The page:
Planning for the 8th annual Brooklyn Reality Tour
began in the winter. If you've never heard of the BRT,
it means that you haven't read the Community forum
You may want to read the first post in this link for background. http://flyertalk.com/forum/showthread.php?t=802434
The first tour was in a 7 passenger van. Tours 4-7 was in a 25 passenger airport type shuttle. I always dreamed about renting a 'real' bus, and this year I rented a 50 passenger bus.
When I posted the original thread, it was during my busy season. When I finally got around to adding up who was coming, I was well past 25.
After I calmed down, the next day I started googling bus rentals in New York City. Everyone chips in to share in the cost. This year, the cost was $31.50, plus an additional $10 for the very first ever BRT t-shirt.
Everyone was told to arrive by 9:40 on Saturday 21 June. The BRT pushes back on time at 10:00. I have a take no prisioners approach to keep the kids
When that big bus arrived, I had the goosebumps. This was the first time ever I had so many people, and a bus. I was nervous about this, and the potential delays it would represent throughout the day.
brought a few dozens bagels to get us in the eating mood!!
I passed around some delicious bakey goodies once we got started. This would be a day of eating and touring, and sharing miles and point ideas.
At 10:01, everyone was accounted for except Xanthous.
At 10:05, we pushed back. I had a schedule to keep.
We headed down Second ave towards the Manhattan Bridge, as we crossed into Brooklyn. The BRT
is filled with fun facts and fiction, or should I say folklore. Example, Joey Gallo,
the gangster, once walked through Brooklyn Heights with a lion to keep people in line. It's true!!
First stop at the Brooklyn Promenade, overlooking lower Manhattan. Killer views.
Seems there's a regulation in this neighborhood that no tour busses are allowed.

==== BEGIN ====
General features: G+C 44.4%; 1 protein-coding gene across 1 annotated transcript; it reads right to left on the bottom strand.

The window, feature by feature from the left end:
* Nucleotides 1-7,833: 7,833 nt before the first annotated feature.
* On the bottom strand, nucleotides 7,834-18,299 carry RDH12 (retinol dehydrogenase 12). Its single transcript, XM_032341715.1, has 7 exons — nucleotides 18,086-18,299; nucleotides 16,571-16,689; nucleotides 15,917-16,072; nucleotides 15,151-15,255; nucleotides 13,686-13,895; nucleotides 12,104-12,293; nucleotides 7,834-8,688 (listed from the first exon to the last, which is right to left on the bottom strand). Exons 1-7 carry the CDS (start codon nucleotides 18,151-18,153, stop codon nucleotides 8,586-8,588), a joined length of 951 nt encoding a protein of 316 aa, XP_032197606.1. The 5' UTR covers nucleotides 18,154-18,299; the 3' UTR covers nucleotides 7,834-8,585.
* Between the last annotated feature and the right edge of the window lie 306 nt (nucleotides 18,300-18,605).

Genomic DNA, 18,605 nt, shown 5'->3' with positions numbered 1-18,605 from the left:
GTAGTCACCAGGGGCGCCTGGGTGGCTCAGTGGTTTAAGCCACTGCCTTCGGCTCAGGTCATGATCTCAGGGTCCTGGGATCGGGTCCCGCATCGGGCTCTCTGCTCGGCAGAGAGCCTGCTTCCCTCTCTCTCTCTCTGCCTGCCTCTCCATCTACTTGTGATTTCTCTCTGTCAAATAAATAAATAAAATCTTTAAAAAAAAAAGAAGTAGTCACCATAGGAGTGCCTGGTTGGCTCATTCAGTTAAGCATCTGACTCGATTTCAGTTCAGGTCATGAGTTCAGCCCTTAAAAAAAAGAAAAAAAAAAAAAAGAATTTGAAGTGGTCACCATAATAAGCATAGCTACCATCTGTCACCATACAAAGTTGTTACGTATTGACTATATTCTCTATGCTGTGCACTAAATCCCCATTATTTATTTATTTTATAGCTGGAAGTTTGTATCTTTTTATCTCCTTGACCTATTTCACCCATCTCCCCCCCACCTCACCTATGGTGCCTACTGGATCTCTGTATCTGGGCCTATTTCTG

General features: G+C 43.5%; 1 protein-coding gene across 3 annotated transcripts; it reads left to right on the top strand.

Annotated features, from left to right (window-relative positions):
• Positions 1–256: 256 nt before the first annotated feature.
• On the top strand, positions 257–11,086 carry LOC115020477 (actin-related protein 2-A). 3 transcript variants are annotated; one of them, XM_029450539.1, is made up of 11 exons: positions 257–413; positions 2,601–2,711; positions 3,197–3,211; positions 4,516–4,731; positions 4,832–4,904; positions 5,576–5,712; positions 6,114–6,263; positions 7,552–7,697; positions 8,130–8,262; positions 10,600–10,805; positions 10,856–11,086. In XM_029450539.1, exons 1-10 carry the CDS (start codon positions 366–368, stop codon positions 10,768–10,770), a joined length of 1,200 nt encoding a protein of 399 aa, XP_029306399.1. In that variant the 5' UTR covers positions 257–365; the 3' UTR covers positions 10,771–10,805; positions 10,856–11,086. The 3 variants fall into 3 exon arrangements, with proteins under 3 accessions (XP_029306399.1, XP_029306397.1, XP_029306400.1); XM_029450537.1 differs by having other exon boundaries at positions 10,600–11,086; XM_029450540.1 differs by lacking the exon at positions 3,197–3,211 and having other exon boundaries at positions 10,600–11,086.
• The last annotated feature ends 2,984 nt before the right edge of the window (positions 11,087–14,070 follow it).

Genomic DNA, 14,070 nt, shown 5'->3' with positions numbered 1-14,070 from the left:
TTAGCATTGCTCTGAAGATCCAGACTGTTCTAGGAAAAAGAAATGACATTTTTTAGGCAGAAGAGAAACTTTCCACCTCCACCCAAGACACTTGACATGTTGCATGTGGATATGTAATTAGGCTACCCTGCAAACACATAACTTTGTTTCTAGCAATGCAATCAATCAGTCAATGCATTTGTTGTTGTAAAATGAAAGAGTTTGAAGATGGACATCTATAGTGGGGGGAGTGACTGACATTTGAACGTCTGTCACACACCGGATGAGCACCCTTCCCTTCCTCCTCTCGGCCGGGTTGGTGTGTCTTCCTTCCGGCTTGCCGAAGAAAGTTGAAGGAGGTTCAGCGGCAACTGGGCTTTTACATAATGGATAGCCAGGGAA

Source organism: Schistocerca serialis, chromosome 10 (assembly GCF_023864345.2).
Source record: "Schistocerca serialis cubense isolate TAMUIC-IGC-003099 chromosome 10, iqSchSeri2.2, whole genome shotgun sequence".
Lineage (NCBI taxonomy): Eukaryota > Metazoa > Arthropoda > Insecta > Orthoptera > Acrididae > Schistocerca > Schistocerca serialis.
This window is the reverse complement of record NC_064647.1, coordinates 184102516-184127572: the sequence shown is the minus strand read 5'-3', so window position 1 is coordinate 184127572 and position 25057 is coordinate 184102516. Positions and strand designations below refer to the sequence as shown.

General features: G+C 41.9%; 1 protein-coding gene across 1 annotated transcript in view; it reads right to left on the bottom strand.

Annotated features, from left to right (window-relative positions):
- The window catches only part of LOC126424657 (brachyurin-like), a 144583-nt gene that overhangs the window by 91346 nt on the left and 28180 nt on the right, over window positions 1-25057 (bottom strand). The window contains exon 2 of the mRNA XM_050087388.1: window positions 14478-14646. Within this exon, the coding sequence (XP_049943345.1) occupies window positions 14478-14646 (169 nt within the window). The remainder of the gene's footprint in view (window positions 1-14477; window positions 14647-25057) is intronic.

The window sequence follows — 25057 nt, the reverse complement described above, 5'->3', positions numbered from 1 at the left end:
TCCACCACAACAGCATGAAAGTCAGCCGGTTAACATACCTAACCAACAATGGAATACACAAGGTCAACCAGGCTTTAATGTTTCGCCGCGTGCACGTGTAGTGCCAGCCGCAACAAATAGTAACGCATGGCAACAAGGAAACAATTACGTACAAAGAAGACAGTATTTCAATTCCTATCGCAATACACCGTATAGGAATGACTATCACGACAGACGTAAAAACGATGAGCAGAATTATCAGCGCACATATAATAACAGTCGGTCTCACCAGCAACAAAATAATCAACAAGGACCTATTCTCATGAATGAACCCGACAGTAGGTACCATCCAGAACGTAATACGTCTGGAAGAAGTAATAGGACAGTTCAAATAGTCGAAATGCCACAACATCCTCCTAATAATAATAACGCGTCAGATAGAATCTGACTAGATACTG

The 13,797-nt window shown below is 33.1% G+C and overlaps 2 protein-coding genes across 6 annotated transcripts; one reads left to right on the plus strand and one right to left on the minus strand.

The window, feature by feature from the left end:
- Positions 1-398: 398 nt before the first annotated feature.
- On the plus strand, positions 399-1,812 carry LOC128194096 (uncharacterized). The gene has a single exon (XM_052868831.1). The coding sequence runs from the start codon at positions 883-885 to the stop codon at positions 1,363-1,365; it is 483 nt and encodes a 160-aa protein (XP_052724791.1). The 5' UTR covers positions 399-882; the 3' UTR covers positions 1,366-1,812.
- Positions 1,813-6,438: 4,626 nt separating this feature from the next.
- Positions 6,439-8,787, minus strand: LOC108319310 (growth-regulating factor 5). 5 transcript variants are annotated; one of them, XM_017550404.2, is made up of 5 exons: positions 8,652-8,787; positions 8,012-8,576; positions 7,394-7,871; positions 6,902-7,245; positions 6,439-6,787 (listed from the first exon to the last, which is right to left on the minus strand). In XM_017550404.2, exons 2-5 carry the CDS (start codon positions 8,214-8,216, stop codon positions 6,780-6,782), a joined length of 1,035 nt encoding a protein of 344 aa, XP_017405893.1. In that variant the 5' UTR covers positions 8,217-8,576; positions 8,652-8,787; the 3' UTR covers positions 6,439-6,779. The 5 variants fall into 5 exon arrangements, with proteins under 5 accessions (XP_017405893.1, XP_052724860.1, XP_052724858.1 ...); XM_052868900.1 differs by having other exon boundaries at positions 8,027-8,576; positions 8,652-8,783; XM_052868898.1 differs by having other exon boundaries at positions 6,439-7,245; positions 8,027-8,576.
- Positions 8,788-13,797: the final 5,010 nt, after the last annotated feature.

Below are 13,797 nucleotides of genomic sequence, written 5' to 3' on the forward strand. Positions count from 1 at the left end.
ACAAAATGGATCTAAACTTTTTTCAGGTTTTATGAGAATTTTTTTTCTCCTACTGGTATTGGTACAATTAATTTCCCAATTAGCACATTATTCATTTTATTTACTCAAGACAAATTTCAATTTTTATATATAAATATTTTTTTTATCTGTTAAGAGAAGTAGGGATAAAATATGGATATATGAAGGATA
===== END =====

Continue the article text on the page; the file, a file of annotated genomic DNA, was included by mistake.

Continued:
I heard this from a man sitting on a park bench, as did our driver Tony.
Something to worry about on BRT 9
(date to be announced in Jan/Feb 2009.
From here we headed to Casa Calamari
for lunch. http://casacalamari.net/
We usually stop for pizza for lunch, and a sitdown place for dinner. Since our regular dinner stop couldn't handle 50 of us, I had to totally re-arrange the day. Turned out to be a silver lining in what at first was a dark cloud.
I called a week before to tell them we were coming. We were set up at 5 tables. At first, they wanted to give us one big check. Since everyone pays for what they ate, as opposed to splitting the bill (which is unfair to the person that has the $10 pasta, vs the person that orders the steak...) I was able to negotiate checks for each table, as long as they were paid for on 1 credit card. Seems one of the tables was a little shy tipwise,
which resulted in my wasting 10 minutes with the restaurant adding everything up. I ended up leaving them some extra dollars.
Funny thing about Brooklynites, we're happy at first, then can immediately get upset when things don't go our way. While I'm tempted to blow them off, as we say in Brooklyn fagedaboudit.
Portion size was hugh at Casa Calamari. And if it isn't cheap and
a hugh portion, fagedaboudit, this place would be closed in a week.
The pastas looked delicious. Enough for 2 people. There were 2 people that didn't know this was an italian restaurant, or they were watching their diets, as they had a greek salad.
Now we were off to Teena's Bakery
on Ralph Ave. Our route took us past Italian, Korean, Jewish (Orthodox black hats), Puerto Rican (prefer being called this to Hispanic) and Jamaican neighborhoods.
I called Teenas in advance to tell them we were coming. The BRT stopped here last year. The owners went to my high school about 10 years before me.
I expected to stop for 45 minutes. We were speedily
served in 15 minutes. Typical Brooklyn, and typical Flyertalkers that couldn't wait to have some delicious